P2P and eProcurement: Don’t Assume Folks Will Find What They’re Looking For (Part 2)

In the first installment of this series, based on the Spend Matters research paper Avoiding “Dumb Ways to Die”: eProcurement and P2P Style Adoption Scenarios to Breathe Life into Implementations, we explored an idealized P2P buying state from a search and shopping perspective. But this nirvana is rarely achieved, resulting in less than stellar eProcurement adoption.  The primary reason for such poor adoption is that companies all too frequently forget that “preferred supply” is not just based on SKU catalogs that are overseen internally (regardless of whether they’re supplier-managed or curated internally). A poor feedback loop from a requisitioner searching for supply back to the sourcing process is just one example.

But there are others. The items may already be in stock somewhere within the company, or there might be an equivalent substitute. Preferred items might also be outside of a catalog. For example, they might require a punch-out to a configurator hosted at the supplier website.

Then there is the case of services where tabular item catalogs aren’t as appropriate, as there are many different ways to implement poorly even rate-based services into a product-oriented catalog structure. There will likely be a contingent labor requirement (perhaps owned by procurement, HR, and/or shared services) supported by a services procurement VMS platform either overseen by an internal team or an external managed services provider (MSP) separate from the ERP and eProcurement environment.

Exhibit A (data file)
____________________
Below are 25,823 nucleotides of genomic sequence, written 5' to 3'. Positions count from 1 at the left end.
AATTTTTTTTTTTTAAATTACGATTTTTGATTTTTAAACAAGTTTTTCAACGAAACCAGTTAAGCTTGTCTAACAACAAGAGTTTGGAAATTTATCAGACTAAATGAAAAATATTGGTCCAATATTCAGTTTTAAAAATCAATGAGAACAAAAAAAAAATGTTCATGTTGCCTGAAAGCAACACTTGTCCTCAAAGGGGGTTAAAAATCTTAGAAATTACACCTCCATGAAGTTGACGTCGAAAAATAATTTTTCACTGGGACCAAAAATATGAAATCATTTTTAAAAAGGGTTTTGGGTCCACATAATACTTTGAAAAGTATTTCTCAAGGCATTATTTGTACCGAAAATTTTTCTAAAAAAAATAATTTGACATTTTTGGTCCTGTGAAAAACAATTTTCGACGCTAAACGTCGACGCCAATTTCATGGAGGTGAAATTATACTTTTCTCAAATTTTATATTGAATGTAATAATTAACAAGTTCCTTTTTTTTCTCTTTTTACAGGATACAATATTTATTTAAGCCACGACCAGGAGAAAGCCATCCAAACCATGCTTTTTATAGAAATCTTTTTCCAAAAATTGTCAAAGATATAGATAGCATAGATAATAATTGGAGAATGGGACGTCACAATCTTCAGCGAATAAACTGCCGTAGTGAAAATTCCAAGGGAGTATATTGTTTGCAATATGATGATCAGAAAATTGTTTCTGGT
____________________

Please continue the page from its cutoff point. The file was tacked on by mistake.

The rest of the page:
Yet many organizations might not realize that they need more than a master services agreement (MSA) in a contract management system (CMS) and rate-cards in a narrow services procurement module. Services are broad, ranging from unskilled contingent staffing for warehouses to facilities maintenance to management consulting to legal services to geese herding! And each can bring its own unique set of challenges (though the ones pertaining to geese we won’t get into).

Perhaps this is the most important question at this stage: what can be done to overcome these challenges?

One answer is to build a “virtual catalog” that goes across locally hosted catalogs. This might include items that fall into what we might describe as “stackable MRO” that can be requisitioned and pulled from stores, punch out sites and access third- party marketplaces, networks or sites. Providers have attempted to solve this issue for customers in different ways, including the general buying interface overlays of  Coupa to the more advanced cross-catalog/source search from specialists such as Vinimaya and Wallmedien.

Stay tuned as we continue to explore this topic in Part 3 of this series.

This post is based on content contained in the Spend Matters Compass series paper: Avoiding “Dumb Ways to Die”: eProcurement and P2P Style Adoption Scenarios to Breathe Life into Implementations. The paper, authored by Spend Matters Chief Research Officer Pierre Mitchell and Jason Busch, is available for free download in our Spend Matters research library.

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